Why We Put the Blame On Others

We put blame on others more often than is warranted. We blame others when our children get hurt, when we lose a sports game, and when we show poor performance at work. However, these situations may cause us to miss out on opportunities to self-improve. In this blog I will show you how to take these opportunities to self-improve.

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I was on a holiday trip to the snow in the French Alpes with my five year old daughter. Next to skiing, she also liked sledding down a short slope. Although it was a rather flat slope, she could still develop considerable speed down this slope. She liked it a lot. Then it happened. As my daughter sled down the slope, a boy and his mother crossed it. They walked right onto the middle of the slope, without looking around at the children sledding down. I screamed, the mother screamed, my daughter steered away from the boy unable to stop, and the boy ran right into the sled. Luckily no one was badly hurt, except for a mild bruise or two.

Then the father of the boy walked up to me. What do you think he said to me? He appeared quite shaken and emotional from what had just happened. What do you expect his reaction to be? Would he apologize to my daughter? Would he be mad at my daughter? Think for a moment before reading on.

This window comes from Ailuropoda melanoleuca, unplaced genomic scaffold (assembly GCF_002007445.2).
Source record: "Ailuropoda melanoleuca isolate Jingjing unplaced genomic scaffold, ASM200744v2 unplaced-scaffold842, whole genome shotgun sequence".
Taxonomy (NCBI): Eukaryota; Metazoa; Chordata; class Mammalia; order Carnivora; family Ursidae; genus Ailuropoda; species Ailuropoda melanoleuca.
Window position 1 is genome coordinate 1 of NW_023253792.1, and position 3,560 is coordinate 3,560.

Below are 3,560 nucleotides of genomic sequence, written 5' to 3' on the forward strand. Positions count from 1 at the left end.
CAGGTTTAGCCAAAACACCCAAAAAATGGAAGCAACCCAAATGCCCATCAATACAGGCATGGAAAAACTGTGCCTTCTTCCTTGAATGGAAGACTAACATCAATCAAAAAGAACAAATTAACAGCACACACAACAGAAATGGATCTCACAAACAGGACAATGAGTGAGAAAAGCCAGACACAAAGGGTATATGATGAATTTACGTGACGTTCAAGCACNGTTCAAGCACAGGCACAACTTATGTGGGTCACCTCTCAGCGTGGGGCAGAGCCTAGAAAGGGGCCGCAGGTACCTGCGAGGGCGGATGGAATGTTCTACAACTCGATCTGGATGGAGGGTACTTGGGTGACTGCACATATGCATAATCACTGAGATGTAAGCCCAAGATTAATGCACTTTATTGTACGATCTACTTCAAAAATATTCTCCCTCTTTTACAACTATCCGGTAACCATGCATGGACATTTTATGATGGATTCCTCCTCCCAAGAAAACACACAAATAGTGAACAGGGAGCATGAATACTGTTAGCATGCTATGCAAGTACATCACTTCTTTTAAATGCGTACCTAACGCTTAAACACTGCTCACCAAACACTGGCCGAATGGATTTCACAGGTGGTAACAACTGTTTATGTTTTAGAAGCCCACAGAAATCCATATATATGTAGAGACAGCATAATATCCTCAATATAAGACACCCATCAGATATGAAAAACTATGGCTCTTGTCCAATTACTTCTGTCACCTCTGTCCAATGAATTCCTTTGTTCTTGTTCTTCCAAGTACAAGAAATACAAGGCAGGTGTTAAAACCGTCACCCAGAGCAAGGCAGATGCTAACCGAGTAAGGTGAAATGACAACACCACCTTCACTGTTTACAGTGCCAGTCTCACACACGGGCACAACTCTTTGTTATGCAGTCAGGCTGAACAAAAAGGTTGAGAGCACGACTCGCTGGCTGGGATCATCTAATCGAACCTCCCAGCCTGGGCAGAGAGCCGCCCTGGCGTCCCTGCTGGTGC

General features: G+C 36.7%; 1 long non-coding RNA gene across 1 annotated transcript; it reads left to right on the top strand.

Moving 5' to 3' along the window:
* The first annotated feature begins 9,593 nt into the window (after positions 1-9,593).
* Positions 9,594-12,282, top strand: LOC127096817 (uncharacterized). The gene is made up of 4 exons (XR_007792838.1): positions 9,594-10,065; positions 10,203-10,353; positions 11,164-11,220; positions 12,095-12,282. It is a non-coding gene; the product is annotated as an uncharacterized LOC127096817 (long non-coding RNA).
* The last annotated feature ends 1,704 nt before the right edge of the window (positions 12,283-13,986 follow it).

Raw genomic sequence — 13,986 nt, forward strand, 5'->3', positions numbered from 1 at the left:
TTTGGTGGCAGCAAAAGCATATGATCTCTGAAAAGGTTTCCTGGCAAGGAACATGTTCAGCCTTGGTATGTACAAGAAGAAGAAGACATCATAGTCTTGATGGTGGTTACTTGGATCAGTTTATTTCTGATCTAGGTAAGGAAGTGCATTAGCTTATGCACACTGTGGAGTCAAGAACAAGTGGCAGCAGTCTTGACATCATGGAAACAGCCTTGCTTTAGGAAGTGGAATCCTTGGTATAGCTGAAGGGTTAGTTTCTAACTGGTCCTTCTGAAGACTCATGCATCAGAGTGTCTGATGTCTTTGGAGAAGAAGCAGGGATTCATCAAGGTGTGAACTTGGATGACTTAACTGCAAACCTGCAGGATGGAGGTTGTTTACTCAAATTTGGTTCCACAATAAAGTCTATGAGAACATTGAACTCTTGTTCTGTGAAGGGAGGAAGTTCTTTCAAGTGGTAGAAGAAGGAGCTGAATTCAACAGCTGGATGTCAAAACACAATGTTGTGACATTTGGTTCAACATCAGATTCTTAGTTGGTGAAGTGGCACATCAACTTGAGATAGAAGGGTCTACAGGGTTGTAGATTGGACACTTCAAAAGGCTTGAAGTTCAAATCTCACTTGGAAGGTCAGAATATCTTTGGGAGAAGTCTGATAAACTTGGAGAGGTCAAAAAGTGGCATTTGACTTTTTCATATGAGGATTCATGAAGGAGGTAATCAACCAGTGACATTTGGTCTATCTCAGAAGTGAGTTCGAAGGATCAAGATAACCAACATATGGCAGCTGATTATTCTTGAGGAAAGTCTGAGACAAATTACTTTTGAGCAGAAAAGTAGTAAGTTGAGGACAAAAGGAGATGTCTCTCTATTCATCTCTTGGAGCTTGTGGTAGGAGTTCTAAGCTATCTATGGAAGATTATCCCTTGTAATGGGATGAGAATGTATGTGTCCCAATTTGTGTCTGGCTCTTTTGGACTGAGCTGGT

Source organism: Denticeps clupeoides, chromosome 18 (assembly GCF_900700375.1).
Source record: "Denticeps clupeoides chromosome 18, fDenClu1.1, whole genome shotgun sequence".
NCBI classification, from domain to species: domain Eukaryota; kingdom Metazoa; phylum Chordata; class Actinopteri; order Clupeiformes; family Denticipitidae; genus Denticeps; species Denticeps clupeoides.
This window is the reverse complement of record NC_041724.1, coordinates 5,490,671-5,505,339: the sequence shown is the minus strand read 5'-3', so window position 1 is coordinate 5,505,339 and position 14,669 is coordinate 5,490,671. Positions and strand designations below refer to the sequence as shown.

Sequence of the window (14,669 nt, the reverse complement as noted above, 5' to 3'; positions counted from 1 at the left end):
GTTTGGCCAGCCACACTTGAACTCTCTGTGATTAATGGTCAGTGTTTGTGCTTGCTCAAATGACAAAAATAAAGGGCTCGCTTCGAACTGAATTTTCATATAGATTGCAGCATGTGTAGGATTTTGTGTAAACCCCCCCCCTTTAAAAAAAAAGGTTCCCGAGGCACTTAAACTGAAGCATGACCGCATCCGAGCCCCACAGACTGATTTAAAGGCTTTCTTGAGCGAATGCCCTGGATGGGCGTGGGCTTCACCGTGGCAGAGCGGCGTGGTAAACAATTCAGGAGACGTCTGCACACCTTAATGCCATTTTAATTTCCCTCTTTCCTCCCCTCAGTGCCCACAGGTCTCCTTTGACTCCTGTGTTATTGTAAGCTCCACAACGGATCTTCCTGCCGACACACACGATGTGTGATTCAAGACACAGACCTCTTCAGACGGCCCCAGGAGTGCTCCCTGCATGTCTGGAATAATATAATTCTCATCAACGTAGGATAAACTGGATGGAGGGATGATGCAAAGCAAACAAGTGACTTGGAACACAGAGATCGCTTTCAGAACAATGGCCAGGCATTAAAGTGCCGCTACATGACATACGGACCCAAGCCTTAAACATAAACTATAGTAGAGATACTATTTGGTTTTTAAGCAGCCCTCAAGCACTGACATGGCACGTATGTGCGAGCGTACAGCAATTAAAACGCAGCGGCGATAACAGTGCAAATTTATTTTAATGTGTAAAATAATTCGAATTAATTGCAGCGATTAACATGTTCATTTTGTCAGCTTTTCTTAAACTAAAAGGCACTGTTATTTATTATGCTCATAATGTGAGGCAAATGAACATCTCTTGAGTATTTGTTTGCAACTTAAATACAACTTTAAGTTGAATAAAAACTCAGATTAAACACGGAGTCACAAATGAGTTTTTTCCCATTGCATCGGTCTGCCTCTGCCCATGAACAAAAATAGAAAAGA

Of course you know the answer: he was very mad at me! I should have been more careful. I should have been on the sled as well and that alone would have prevented the collision. Of course, his son was not to blame. Why would he put all the blame on me, without assuming even a small amount of blame on his son?

Why We Put Blame on Others

Blaming is making others responsible for bad things that happen to us. Blaming others involves making someone else responsible for the choices and decisions that are actually our own responsibility. There are three main reasons why we blame others:

  1. Blaming others protects our ego. We cannot change the situation; whatever happened, happened (e.g., The collision with the sled has happened and my son is in pain.). However, we can change whether we ourselves are responsible and accountable for that situation. If we blame someone else, then someone else is responsible and accountable. There’s less effort involved in recognizing the contributions of others to a bad situation than in accepting the fact that we ourselves are actually at fault and changing our behavior so we don’t do it again. This helps us preserve our sense of self-esteem by avoiding awareness of our own flaws or failings.